CRIMINAL LAW – Crime of tampering w/evidence; juror challenge for cause; co-defendant statement: Christian Omar Walker v. Commonwealth of Kentucky (SC 6/25/2009)

Christian Omar Walker v. Commonwealth of Kentucky
2007-SC-000568-MR June 25, 2009
Opinion by Justice Scott. All sitting; all concur.

Walker appealed his conviction on charges of complicity to murder, complicity to firstdegree robbery, complicity to second-degree assault and complicity to tampering with physical evidence. Walker argued that his conviction must be reversed since the trial court refused to strike a potential juror for cause after he stated he would not consider the full range of penalties or all types of mitigating evidence. The Court disagreed, noting that the juror’s statement was made in response to a “worst-case” hypothetical question—the type disapproved of by the Court in Mabe—and that the potential juror had even qualified his response as pertaining only to the hypothetical question. The Court also upheld the trial court’s exclusion of a statement made by Walker’s co-defendant to the police—holding the statement was admissible neither under any of the hearsay exceptions proffered by Walker nor for the due process reasons articulated in Chambers.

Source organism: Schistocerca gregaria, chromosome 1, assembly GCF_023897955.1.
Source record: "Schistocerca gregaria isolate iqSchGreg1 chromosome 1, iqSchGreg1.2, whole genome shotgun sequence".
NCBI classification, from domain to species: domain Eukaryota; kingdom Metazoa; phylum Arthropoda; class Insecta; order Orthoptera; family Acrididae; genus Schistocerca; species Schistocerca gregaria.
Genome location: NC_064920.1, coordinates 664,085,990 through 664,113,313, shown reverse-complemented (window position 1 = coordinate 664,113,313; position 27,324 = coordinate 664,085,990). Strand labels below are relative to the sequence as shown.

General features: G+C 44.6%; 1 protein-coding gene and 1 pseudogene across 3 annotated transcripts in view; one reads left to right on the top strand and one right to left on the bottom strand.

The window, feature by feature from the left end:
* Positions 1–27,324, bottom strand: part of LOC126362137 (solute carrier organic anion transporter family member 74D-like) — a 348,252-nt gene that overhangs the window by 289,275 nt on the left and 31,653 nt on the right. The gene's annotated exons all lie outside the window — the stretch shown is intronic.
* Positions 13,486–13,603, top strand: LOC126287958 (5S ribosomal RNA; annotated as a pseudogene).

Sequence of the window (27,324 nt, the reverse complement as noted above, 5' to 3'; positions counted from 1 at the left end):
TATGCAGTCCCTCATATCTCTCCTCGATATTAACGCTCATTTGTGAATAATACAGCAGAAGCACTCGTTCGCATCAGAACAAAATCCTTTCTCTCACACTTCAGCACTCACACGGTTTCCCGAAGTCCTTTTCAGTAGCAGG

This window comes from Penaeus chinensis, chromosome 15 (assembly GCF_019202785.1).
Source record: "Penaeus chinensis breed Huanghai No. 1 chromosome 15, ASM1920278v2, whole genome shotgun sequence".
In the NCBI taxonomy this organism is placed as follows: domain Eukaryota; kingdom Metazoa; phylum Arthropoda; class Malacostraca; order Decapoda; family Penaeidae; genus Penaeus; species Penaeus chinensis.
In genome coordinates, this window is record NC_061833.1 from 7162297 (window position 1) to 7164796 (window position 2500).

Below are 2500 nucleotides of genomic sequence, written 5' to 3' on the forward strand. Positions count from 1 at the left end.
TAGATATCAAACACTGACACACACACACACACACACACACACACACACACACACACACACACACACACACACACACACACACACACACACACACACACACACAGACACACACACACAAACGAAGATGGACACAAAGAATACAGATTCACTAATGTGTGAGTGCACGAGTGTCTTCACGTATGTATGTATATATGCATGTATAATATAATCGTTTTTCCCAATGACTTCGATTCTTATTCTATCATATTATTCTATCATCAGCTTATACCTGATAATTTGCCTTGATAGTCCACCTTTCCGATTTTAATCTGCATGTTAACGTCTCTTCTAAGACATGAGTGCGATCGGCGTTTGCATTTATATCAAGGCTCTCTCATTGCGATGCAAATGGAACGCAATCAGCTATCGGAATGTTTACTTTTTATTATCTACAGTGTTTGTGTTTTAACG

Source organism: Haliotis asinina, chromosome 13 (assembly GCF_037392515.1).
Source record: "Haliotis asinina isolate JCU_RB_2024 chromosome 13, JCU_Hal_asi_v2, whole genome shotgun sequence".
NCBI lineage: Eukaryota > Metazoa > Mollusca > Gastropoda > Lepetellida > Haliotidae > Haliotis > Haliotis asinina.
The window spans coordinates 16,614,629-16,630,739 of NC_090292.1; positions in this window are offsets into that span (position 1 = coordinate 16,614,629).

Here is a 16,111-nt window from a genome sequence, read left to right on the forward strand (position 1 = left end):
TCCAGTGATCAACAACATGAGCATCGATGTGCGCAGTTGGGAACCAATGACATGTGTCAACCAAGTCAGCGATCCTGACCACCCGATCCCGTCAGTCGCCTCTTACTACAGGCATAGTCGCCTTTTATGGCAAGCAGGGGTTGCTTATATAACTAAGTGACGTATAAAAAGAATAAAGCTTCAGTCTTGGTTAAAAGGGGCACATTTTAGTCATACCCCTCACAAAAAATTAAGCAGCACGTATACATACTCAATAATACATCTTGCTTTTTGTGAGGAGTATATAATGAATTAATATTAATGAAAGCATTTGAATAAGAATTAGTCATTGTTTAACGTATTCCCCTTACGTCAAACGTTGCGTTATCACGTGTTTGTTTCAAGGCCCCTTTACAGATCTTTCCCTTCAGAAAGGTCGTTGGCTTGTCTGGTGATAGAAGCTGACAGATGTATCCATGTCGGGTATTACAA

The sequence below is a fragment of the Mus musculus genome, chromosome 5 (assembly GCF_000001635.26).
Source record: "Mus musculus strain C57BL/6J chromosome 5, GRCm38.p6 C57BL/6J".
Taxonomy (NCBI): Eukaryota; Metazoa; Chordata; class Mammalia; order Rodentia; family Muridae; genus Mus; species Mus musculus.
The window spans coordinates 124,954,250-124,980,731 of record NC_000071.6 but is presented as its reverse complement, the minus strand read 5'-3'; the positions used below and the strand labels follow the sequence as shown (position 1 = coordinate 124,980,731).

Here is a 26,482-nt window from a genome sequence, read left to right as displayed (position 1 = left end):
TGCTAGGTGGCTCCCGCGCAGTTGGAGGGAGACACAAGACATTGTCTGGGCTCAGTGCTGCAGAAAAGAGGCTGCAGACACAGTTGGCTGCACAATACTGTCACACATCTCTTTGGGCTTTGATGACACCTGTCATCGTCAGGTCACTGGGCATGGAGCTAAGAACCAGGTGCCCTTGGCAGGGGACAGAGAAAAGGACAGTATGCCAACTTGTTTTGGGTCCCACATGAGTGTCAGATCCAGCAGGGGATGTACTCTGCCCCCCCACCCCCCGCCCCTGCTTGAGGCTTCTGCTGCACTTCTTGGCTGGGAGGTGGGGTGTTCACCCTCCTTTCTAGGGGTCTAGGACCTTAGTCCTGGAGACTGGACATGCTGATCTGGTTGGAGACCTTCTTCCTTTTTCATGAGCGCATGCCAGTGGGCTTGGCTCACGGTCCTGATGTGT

However, the Court reversed Walker’s conviction on tampering with physical evidence. At the close of the Commonwealth’s proof, Walker moved for a directed verdict on the charge on the grounds that it was not supported by the evidence presented. The trial court sustained the motion, but at the close of all proof, the Commonwealth asked the trial court to reconsider, and the charge was reinstated. Walker argued that reinstatement of the charges amounted to double jeopardy. The Court agreed, citing the rule in Smith that an “acquittal must be treated as final if, after a facially unqualified mid-trial dismissal of one count, the trial has proceeded to the defendant’s introduction of evidence.”

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